Jeremy Corbyn could be about to pull off a shock victory over the mainstream candidates Andy Burnham, Yvette Cooper and Liz Kendall   

Every club should be like Labour – you can’t join as a new member unless you’re already a member

Mark Steel
The biggest task facing Labour is to re-think the party's economic argument, and then engage in battle with George Osborne and his policies  

There's a mainstream alternative to George Osborne's economics

John Healey
A Very British Coup, part two: New novel in pipeline as Jeremy Corbyn's rise inspires sequel

A Very British Coup, part two

New novel in pipeline as Jeremy Corbyn's rise inspires sequel
Philae lander data show comets could have brought 'building blocks of life' to Earth

Philae lander data show comets could have brought 'building blocks of life' to Earth

Icy dust layer holds organic compounds similar to those found in living organisms
What turns someone into a conspiracy theorist? Study to look at why some are more 'receptive' to such theories

What turns someone into a conspiracy theorist?

Study to look at why some are more 'receptive' to such theories
Chinese web dissenters using coded language to dodge censorship filters and vent frustration at government

Are you a 50-center?

Decoding the Chinese web dissenters
The Beatles film Help, released 50 years ago, signalled the birth of the 'metrosexual' man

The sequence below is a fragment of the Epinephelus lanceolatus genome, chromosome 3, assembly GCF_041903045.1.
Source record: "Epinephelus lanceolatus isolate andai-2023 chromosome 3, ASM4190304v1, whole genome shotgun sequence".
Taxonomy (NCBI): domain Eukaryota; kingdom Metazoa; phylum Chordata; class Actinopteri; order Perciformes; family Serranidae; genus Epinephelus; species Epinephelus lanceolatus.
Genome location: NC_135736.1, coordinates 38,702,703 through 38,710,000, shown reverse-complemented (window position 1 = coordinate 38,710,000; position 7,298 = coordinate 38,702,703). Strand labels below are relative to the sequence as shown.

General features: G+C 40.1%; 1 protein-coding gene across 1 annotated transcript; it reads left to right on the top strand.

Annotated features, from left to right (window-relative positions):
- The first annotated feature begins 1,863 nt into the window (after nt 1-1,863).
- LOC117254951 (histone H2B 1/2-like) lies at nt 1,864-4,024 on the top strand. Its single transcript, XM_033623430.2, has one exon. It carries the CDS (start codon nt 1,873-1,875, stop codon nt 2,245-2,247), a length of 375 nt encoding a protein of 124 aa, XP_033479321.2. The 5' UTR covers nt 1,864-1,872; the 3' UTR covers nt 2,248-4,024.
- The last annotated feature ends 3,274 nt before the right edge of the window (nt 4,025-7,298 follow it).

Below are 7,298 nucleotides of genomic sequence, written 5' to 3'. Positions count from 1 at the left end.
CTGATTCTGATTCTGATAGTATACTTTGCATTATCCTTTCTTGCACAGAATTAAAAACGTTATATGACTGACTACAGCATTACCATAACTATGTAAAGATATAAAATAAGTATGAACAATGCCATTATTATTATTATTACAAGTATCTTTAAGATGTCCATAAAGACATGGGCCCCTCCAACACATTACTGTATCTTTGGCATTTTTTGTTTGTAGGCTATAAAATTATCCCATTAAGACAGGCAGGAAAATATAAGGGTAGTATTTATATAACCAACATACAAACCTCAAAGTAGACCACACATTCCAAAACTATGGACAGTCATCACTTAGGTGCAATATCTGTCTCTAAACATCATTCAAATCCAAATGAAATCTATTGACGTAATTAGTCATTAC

Help signalled birth of 'metrosexual' man

The Beatles' moptop haircuts and dandified fashion introduced a new style for the modern Englishman, says Martin King
Hollywood's new diet: Has LA stolen New York's crown as the ultimate foodie trend-setter?

Hollywood's new diet trends

Has LA stolen New York's crown as the ultimate foodie trend-setter?
6 best recipe files

6 best recipe files

Get organised like a Bake Off champion and put all your show-stopping recipes in one place
Ashes 2015: Steven Finn goes from being unselectable to simply unplayable

Finn goes from being unselectable to simply unplayable

Middlesex bowler claims Ashes hat-trick of Clarke, Voges and Marsh
Mullah Omar, creator of the Taliban, is dead... for the fourth time

Mullah Omar, creator of the Taliban, is dead... again

I was once told that intelligence services declare their enemies dead to provoke them into popping up their heads and revealing their location, says Robert Fisk
Margaret Attwood on climate change: 'Time is running out for our fragile, Goldilocks planet'

Margaret Atwood on climate change

The author looks back on what she wrote about oil in 2009, and reflects on how the conversation has changed in a mere six years
New Dr Seuss manuscript discovered: What Pet Should I Get? goes on sale this week

New Dr Seuss manuscript discovered

What Pet Should I Get? goes on sale this week
Oculus Rift and the lonely cartoon hedgehog who could become the first ever virtual reality movie star

The cartoon hedgehog leading the way into a whole new reality

Virtual reality is the 'next chapter' of entertainment. Tim Walker gives it a try
Ants have unique ability to switch between individual and collective action, says study

Secrets of ants' teamwork revealed

The insects have an almost unique ability to switch between individual and collective action
Donovan interview: The singer is releasing a greatest hits album to mark his 50th year in folk

Donovan marks his 50th year in folk

The singer tells Nick Duerden about receiving death threats, why the world is 'mentally ill', and how he can write a song about anything, from ecology to crumpets
Let's Race simulator: Ultra-realistic technology recreates thrill of the Formula One circuit

Simulator recreates thrill of F1 circuit

Rory Buckeridge gets behind the wheel and explains how it works